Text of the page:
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Coral Calcifications Insights from Inorganic Experiments and Coral Responses to Environmental Variables

Michael C. Holcomb, Ph.D., 2010
Anne Cohen and Daniel McCorkle, Co-Advisors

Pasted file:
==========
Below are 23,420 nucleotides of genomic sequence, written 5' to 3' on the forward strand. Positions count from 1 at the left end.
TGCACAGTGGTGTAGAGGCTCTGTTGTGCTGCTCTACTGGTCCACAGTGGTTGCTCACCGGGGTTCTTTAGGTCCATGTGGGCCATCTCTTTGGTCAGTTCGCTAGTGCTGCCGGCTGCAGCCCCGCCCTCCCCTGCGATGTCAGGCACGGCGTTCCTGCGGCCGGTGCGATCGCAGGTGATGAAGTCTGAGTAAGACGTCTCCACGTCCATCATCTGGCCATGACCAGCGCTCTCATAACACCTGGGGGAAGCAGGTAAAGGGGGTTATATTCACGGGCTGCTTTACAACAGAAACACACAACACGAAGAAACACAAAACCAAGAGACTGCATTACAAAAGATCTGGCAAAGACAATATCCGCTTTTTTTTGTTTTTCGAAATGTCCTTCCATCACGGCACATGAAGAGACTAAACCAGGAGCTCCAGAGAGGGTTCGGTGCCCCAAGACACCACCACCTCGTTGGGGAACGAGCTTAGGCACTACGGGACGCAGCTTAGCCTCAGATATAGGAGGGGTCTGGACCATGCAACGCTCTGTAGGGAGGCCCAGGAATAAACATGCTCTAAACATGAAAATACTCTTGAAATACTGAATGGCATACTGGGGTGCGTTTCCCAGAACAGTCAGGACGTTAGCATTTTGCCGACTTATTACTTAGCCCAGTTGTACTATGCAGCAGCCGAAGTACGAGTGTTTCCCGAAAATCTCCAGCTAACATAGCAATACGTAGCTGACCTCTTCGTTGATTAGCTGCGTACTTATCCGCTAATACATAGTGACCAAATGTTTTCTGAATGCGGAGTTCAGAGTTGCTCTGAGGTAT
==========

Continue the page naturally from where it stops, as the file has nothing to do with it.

Coral calcification is examined using a laboratory model and living corals. In the laboratory model, abiogenic aragonite formed at high saturation state (W>~20) had a granular appearance and was enriched in trace elements, similar to centers of calcification and dark bands in corals. Abiogenic aragonite formed fibrous crystals at lower saturation states, similar to crystals which radiate out from centers of calcification. These similarities suggest the calcifying environment of the coral experiences a range of saturation states. To estimate when high or low saturation states occur within the coral, living corals were stained, staining patterns suggest dark bands form between dusk and dawn. A model is proposed in which daytime saturation state is limited by the availability of CO2. To test the potential for photosynthesis to limit CO2 availability to calcification, corals were grown under altered CO2 and nutrient levels. Elevated CO2 levels decreased calcification in zooxanthellate corals, however addition of nutrients reduced the negative impact of CO2. This suggests nutrient availability may limit photosynthesis under elevated pCO2 conditions. The effects of nutrients, CO2, and temperature were further tested on both zooxanthellate and azooxanthellate coral colonies. Unexpectedly, a gender difference was found in the effect of CO2 on